Poland’s election averts EU collision course

Polish opposition leader Donald Tusk (ex prime minister and president of the European Council) is set to return as leader after last Sunday’s elections.

But it could take a few weeks.

The ruling, right-leaning Law & Justice party actually won the most votes (~36%), so it’ll technically have the first shot at forming a government.

But it’s the second-placed Tusk and his centrist Civic Coalition of parties who actually have the numbers in parliament to form a government.

A Civic Coalition government would mark a pretty significant shift:

  1. 🇪🇺 Warsaw has long criticised the EU and bristled at its accusations of democratic backsliding. But Tusk, well-known in Brussels, is pledging a new approach that could unlock billions in frozen EU aid
  2. 🇭🇺 Hungarian Prime Minister Viktor Orban is set to lose a fellow EU sceptic who frequently joined efforts to stymie EU resolutions, and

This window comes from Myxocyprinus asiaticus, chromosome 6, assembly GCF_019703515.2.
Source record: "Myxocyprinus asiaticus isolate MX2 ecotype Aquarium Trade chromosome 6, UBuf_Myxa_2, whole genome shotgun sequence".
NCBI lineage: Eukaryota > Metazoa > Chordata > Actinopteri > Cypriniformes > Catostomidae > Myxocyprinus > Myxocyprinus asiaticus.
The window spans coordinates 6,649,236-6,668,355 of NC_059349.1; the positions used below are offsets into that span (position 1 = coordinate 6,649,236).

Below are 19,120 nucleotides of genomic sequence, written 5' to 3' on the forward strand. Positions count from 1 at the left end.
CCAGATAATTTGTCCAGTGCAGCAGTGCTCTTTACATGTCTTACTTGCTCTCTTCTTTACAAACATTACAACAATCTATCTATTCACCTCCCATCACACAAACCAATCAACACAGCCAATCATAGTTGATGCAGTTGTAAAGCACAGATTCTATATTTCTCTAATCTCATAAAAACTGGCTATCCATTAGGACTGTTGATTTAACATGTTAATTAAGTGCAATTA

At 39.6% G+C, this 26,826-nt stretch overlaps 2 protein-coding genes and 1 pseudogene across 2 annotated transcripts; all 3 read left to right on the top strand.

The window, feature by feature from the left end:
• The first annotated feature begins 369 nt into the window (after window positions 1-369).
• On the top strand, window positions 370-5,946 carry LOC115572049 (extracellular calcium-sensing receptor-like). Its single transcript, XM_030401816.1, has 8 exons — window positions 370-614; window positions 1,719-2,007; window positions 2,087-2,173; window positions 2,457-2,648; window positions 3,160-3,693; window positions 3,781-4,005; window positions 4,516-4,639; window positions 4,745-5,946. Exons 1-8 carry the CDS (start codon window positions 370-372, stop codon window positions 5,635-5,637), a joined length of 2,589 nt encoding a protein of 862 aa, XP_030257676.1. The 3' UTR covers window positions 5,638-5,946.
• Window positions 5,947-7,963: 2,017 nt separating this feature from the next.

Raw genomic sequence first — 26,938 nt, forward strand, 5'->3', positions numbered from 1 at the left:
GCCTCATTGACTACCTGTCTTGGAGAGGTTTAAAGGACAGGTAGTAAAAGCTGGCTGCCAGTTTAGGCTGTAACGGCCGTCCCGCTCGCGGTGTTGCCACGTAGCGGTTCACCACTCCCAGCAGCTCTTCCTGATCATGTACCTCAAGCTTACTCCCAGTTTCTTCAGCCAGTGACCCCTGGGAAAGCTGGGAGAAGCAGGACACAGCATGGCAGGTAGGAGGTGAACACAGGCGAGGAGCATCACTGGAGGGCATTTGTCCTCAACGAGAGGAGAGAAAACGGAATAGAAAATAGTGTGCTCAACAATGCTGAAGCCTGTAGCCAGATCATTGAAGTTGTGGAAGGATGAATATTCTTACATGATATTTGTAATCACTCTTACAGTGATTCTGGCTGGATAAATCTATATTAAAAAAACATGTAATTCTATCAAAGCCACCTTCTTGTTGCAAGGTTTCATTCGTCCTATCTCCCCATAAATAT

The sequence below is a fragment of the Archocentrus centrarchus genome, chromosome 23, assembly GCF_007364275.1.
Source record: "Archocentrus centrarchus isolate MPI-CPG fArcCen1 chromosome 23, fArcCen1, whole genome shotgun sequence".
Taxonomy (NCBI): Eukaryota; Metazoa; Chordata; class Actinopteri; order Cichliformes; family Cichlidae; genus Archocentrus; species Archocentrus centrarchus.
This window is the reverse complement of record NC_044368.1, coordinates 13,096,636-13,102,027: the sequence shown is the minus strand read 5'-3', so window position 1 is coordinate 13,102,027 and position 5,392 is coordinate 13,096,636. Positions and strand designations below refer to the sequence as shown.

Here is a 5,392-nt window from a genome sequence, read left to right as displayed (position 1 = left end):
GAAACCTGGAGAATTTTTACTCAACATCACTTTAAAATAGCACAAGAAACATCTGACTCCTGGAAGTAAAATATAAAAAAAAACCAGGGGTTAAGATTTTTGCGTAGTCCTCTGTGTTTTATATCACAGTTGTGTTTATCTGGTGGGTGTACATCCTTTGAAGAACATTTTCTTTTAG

3. 🇺🇦 Ukraine will now breathe a sigh of relief after Poland’s significant aid to its war-torn neighbour emerged as a thorny campaign issue.

This election saw a broad spectrum of parties offering some starkly different visions for Poland. So things often got heated, driving more folks to the polls (74%) than the 63% who turned out to topple communism in 1989.

Intrigue’s take: Zooming out, it’s not easy to place Poland’s election neatly within broader regional trends: for example, voters in Italy, Greece and Finland have all recently moved towards the right.

But Poland’s results do confirm another trend: out of the eleven European elections this year, the incumbent party has suffered real setbacks in six.

And to us, this suggests governments of every shape are struggling with a formidable in-tray right now, and voters are holding them accountable.

Also worth noting:

  • The Organization for Security & Co-operation in Europe says Poland’s opposition faced a pro-government public media bias.
  • Poland’s president and constitutional court have ties to the outgoing party and will retain authority to block legislation.
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